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Personal Pronouns

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(Tu) me vides.
You see me.
(Ea) nos videt.
She sees us.
Mater me ad cenam vocat.
Mom calls me to dinner.
Nomen mihi est ...
My name is/ The name for me(dat.) is ...
Nomen (praenomen) meum est...
My (first) name is ...
(Vos) pecuniam nobis datis.
You(pl.) give us money.
Agricolae hortum pro nobis faciunt.
The farmers make a garden for us(prep.).
Lucia malum mihi dat.
Lucia gives me an apple.
Liber est meus.
The book is mine(adj.).
Victoria est nostra!
The victory is ours!
(Tu) pars mei es.
You are a part of me. (genitive pronoun)
Pro me laborat.
He works for me.
Pro patre meo laborat.
He works for my father.
Vita nostra
our lives(sing.) (adj.)
Vita omnium nostrum
the lives(sing.) of all of us/ all our lives (genitive pronoun)
(Ego) in speculo me video.
I see myself in the mirror.
(Nos) nos in speculo videmus
We see ourselves in the mirror.
(Nos) inter nos pugnamus.
We fight among ourselves.
Avia crustulum mihi dat.
Grandma gives me a cookie.
(Ego) crustulum mihi do.
I give myself a cookie.
Sunt hostes in medio nostri.
There are enemies in the midst of us/ in our midst.
Marcus et Paula mecum veniunt.
Marcus and Paula come with me.
Pro nobis laborant.
They are working for us.
Puer nobiscum ad ludum ambulat.
The boy walks with us to school(l).
Non nobis solum nati sumus.
We were not born for ourselves alone. (Cicero)
Ego et tu sumus discipuli.
You and I are students.
(Tu) pecuniam habes!
You have the money!
(Vos) omnes laboratis.
You are all working.
Mater vos vocat. / Vos mater vocat.
Mom is calling you (pl.)
(Vos) matrem vocatis.
You (pl.) are calling Mom.
(Tu) matrem vocas.
You are calling Mom.
Mater te vocat.
Mom is calling you.
Mater vestra vos vocat.
Your mother is calling you (pl).
(Ego) te video.
I see you.
(Tu) te in speculo vides.
You see yourself in the mirror.
(Vos) vos in speculo videtis.
You see yourselves in the mirror.
Gaius tecum laborat.
Gaius works with you.
Vinum tuum bonum est, sed meum non.
Your wine is good, but mine is not.
Hostes vos timent, quod (vos) Romani estis.
The enemies fear you, because you are Romans.
Quid Lucia tibi dat?
What is Lucia giving you?
(Vos) Klingones fortes estis, sed linguam Latinam non scitis!
You Klingons are brave, but you do not know the Latin language!
(Tu) pro te bonam fortunam facis.
You are making good luck for yourself(prep.).
(Vos) inter vos pugnatis.
You are fighting among yourselves.
Tibi (vobis) gratias ago.
Thank you/ I give thanks to you.
Vobiscum venio.
I am coming with you(pl.).
Pax vobiscum.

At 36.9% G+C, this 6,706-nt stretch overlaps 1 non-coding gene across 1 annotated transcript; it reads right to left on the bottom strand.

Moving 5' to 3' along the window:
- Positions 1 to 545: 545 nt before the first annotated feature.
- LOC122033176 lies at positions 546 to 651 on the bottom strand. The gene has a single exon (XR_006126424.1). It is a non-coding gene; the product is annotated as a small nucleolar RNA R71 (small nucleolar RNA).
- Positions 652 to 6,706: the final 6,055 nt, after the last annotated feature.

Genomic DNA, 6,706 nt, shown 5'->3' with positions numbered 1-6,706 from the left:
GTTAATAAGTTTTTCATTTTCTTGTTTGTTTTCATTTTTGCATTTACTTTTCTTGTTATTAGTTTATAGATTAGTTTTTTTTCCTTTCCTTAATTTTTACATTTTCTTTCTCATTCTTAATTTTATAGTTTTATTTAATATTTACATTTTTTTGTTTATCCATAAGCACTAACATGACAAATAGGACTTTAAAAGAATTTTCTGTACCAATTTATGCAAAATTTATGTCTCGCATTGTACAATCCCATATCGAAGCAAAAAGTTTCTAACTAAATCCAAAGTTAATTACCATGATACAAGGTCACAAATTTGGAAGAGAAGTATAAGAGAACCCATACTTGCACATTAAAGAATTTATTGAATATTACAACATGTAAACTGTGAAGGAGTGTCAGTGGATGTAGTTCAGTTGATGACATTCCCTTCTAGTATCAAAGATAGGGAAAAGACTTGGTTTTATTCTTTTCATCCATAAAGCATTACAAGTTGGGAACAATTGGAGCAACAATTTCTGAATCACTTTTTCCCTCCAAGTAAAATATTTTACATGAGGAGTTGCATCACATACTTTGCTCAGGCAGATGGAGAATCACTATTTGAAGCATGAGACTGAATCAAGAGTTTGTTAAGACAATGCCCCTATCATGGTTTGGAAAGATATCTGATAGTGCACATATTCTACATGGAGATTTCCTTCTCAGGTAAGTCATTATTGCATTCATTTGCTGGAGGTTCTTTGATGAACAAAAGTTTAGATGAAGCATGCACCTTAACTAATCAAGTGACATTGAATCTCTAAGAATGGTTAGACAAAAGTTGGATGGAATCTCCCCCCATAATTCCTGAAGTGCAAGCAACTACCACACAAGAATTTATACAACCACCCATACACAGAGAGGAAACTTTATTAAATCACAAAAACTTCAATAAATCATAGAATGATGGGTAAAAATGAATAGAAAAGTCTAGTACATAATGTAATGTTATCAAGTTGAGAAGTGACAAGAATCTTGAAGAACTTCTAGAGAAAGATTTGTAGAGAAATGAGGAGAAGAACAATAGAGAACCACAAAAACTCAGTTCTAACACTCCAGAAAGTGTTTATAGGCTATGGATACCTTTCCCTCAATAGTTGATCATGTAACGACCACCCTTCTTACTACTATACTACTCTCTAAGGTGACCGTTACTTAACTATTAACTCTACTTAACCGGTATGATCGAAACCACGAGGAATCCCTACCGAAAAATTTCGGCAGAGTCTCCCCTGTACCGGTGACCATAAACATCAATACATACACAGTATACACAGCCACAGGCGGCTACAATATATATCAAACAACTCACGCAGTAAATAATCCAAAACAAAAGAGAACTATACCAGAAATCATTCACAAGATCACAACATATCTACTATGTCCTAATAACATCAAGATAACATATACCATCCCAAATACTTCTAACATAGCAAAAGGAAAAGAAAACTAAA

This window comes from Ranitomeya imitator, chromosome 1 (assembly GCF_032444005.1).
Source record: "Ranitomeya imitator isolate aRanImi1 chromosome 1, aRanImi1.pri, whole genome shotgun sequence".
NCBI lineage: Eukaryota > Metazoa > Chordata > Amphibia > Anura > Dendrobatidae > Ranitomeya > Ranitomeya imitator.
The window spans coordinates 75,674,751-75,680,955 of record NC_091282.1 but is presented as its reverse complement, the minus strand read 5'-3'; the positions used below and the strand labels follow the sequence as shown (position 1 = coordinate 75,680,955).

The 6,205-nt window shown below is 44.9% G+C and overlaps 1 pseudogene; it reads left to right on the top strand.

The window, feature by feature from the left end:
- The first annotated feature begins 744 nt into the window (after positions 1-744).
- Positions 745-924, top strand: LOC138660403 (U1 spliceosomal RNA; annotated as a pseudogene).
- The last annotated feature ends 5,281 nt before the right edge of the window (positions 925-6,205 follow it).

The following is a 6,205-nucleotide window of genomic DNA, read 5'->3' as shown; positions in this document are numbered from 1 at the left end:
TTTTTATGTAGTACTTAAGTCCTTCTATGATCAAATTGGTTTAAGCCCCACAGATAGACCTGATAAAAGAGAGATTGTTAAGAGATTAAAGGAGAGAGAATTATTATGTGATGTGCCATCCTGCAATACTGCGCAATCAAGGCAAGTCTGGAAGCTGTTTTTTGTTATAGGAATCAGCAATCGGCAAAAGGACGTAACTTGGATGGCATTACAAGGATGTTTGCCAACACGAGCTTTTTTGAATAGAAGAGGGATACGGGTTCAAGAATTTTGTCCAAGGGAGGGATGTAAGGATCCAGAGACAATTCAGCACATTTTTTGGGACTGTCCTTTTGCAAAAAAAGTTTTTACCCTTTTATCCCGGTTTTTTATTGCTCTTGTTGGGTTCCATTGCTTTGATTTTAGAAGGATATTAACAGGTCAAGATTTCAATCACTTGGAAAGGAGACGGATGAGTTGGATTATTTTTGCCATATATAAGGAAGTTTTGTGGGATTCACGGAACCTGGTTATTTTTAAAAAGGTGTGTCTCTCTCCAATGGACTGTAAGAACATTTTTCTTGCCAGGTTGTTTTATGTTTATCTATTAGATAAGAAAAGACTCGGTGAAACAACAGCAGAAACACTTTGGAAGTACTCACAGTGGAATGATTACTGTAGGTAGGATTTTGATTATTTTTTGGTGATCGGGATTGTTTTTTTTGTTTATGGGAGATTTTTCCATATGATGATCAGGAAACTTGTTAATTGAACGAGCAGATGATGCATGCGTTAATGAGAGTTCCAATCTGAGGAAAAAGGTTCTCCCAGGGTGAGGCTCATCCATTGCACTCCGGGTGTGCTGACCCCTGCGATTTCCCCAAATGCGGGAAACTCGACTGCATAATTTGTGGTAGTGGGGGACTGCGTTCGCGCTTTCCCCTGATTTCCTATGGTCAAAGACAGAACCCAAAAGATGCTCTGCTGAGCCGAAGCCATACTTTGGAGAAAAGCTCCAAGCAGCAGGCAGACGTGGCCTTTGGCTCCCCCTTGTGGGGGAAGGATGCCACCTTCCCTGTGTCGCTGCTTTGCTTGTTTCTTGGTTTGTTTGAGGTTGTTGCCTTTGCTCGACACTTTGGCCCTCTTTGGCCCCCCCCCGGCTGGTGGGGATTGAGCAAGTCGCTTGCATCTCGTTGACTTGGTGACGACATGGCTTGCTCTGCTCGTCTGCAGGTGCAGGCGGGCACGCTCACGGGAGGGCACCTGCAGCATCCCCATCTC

Peace (be) with you(pl.).
Tu quoque!
You too! (pointing out hipocrisy)
Et tu, Brute?
You too, Brutus? (Julius Caesar’s last words, according to Shakespeare)
(Is) eam videt.
He sees her.
(Ea) eum videt.
She sees him.
(Ei) id vident.
They see it.
Gaius uxorem suam videt.
Gaius sees his (own) wife.
Gaius uxorem ejus videt.
Gaius sees his (that other guy’s) wife.
Paula se in speculo videt.
Paula sees herself in the mirror.
Paula eam in villā videt.
Paula sees her (another woman) in the house.
(Tu) de vitā ejus legis.
You read about his/her life.
De filiā suā audit.
He hears about his (own) daughter.
(Ego) de eo audio.
I hear about him/it.
Id habeo.
I have it.
Marcus pecuniam ei dat.
Marcus gives money to him/her.
Mater chocolatum sibi dat.
Mom gives chocolate to herself.
(Ea) gratias ei agit.
She thanks him/her (gives thanks to him/her).
Imperator se laudat.
The emperor praises himself.
Imperator eum laudat.
The emperor praises him.
Lucia eācum laborat.
Lucia works with her.
Magistra panem filio suo dat.
The teacher gives bread to her(own) son.
Pueri in scholā non edunt. Propter id, esurientes sunt.
The boys do not eat in school(s). Because of that/it, they are hungry(adj.).
id est (i.e.)
that is
sui generis
of its own kind, unique
eo tempore
at that time
eo loco
in that place
(Ei) terram novam vident.
They/ those men see a new land.
(Eae) liberos habent.
They(those women) have children.
Eos videmus.
We see them.
Multas filias habeo. Eas amo.
I have many daughters. I love them.
Prandium eis paras.
You prepare lunch for them(dat.).
Cum eis venitis.
You(pl.) come with them.
Virtus eorum magna est.
Their courage is great.
Liberi earum sunt omnes pueri.
Their (those women’s) children are all boys.
Lucia ea in arcā invenit.
Lucia finds them (those things) in the chest.
Propter ea omnia, Romani cum eis pugnant.
Because of all of those things(pron.), the Romans are fighting with them.
Gaius et Marcus gladios suos secum habent.
Gaius and Marcus have their own swords with them.
Servum ad eos mitto.
I send a servant to them(prep.).
Patriam eorum amamus.
We love their country.
Romani patriam suam amant.
The Romans love their (own) country.
Et patriam eorum amant.
They also love their (those other people’s) country.
Sibi timent.
They fear for themselves(dat.).
Pater suos (liberos) amat.
A father loves his own (children).
Rex suos amat.
The king loves his people(/own).
Imperator suos de periculo monet.
The commander(i) warns his (soldiers) about the danger.
Sua omnia eis dat.
He gives all his (possessions, things) to them.
Ea video.
I see them/those things.